Trump declares state of emergency for border wall
President Donald Trump on Feb. 15 announced a state of emergency to obtain $8 billion for a border wall between the US and Mexico. A significant amount of the funds are expected to come from the Department of Defense budget, but Trump was not clear regarding funding or spending plans. The declaration was announced in a statement to the press that included information about trade negotiations with China and various other unrelated concerns. Trump gave this speech moments after he signed a spending bill passed by Congress, which prevents another government shutdown. The bill included about $1.4 billion in funding to assist with border security, which is far lower than the $5.7 billion demanded by Trump for his wall during the government shutdown.
ICE condemned for force-feeding detainees
Human Rights Watch (HRW) on Feb. 1 condemned US Immigration and Customs Enforcement (ICE) for force-feeding detained migrants. According to a report from the Associated Press, detained men at the agency's El Paso Processing Center have been participating in a hunger strike since early January. ICE officials said that 11 men are striking, but AP reports the number may be closer to 30. In order for ICE to consider detainees to be a hunger strikers, they must miss nine consecutive meals. In mid-January a federal judge authorized ICE to force-feed six of the protesters. An ICE official told AP that it is "exceedingly rare" for a judge to authorize force-feeding. The detained men have been protesting "rampant verbal abuse and threats of deportation from guards" and long detentions while awaiting a hearing. Most of the hunger strikers are from India or Cuba.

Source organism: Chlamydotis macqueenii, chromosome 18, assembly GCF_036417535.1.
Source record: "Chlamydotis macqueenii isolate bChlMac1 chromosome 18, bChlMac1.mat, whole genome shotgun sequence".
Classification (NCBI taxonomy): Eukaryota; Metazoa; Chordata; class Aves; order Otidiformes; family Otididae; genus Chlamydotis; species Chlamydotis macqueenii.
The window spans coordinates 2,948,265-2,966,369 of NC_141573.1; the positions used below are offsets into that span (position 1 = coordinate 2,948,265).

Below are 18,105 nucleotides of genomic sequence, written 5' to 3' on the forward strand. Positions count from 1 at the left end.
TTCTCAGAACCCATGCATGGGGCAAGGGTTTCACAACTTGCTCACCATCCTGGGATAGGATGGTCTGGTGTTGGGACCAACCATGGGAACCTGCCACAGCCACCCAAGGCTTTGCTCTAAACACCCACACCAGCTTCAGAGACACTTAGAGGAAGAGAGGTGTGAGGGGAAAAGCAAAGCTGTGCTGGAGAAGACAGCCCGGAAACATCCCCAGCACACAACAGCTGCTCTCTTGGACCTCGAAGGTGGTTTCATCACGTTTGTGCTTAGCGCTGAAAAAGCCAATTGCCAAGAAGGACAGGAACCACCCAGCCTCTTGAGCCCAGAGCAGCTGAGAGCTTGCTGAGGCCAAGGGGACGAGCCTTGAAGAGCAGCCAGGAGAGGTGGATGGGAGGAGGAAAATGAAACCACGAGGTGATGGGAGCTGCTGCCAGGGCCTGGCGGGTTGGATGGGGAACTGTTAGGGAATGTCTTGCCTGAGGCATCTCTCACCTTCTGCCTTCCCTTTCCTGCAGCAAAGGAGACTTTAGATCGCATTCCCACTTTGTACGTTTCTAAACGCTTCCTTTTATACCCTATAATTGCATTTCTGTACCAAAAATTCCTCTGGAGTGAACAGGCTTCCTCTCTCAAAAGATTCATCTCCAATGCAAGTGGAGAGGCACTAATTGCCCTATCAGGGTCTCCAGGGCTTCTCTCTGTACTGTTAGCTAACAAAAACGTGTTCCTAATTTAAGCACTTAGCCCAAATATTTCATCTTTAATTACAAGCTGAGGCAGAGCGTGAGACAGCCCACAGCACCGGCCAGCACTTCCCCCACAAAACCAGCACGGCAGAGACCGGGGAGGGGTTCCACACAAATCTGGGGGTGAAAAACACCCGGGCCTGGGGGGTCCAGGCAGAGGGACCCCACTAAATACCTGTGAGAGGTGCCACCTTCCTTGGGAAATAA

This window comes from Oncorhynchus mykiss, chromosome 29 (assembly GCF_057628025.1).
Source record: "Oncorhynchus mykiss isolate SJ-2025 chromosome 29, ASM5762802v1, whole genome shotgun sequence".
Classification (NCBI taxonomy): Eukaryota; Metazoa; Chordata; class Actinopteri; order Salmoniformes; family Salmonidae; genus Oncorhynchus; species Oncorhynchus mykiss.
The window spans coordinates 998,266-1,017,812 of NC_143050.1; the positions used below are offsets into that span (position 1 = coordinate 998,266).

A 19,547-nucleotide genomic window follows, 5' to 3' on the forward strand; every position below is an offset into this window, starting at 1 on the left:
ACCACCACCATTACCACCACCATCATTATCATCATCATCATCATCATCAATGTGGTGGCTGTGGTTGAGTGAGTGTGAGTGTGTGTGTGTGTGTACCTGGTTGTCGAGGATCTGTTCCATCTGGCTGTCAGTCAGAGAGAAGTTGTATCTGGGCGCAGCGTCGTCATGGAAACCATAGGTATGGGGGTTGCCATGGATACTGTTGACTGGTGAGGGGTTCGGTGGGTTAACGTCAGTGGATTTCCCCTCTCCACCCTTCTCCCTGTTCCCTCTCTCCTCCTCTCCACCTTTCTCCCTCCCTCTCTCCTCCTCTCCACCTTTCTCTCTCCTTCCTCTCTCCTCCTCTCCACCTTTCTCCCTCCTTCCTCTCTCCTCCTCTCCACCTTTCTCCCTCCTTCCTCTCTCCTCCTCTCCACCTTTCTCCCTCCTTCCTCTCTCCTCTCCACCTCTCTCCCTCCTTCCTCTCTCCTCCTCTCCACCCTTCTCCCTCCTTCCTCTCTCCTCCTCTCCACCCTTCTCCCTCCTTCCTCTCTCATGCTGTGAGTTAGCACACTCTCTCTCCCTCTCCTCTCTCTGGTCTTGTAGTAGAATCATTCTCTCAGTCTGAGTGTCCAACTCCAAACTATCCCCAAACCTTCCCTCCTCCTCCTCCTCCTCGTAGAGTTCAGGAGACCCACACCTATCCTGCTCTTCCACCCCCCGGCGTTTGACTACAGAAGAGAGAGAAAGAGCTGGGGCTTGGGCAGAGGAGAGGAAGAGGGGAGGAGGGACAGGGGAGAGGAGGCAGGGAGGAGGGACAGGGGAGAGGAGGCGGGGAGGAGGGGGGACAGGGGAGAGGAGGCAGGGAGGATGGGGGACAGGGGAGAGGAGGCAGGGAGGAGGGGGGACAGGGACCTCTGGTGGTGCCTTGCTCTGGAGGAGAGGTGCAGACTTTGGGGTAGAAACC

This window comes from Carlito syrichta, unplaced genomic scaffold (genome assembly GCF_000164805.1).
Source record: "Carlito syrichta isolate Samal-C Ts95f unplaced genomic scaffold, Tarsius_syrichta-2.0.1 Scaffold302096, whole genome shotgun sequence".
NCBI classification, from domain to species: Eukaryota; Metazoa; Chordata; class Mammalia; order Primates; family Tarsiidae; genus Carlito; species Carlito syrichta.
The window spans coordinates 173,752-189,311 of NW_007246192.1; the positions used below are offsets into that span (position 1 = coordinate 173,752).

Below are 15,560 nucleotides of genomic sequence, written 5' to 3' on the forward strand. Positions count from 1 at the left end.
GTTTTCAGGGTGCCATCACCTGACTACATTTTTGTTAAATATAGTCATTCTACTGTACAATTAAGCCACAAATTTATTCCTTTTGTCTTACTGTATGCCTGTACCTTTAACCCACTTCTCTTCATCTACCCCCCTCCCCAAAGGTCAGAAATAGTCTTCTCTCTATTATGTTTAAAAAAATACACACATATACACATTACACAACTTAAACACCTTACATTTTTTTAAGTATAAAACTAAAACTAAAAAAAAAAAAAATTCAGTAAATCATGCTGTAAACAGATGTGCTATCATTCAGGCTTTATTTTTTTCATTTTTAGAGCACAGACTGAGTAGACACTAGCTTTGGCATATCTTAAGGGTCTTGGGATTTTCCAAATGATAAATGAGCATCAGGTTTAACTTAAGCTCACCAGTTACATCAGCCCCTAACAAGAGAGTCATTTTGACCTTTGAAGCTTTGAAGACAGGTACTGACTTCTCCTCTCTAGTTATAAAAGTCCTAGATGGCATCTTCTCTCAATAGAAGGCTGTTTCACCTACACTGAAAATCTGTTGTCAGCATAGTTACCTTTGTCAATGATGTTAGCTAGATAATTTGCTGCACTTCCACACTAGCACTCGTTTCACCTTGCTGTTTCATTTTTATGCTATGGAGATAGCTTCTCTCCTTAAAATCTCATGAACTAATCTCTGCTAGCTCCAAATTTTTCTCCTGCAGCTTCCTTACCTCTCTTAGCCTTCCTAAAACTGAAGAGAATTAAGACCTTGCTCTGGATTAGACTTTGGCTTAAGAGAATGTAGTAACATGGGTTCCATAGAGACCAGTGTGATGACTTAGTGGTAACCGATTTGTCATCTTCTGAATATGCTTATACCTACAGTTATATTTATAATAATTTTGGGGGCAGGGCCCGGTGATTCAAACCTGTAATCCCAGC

Demand investigation into death of migrant child
UN Special Rapporteur of the human rights of migrants Felipe González Morales on Dec. 24 called for an independent investigation into the death of Jakelin Ameí Caal, a Guatemalan migrant child who died while in US Customs and Border Protection custody. Jakelin was detained, along with her family and other migrants, after crossing the Mexico border. The factual causes leading up to her death are currently disputed. In the report, Morales stresses the importance of finding out what happened to Jakelin, stating that "if any officials are found responsible they should be held accountable."
Trump order blocks intercepted asylum-seekers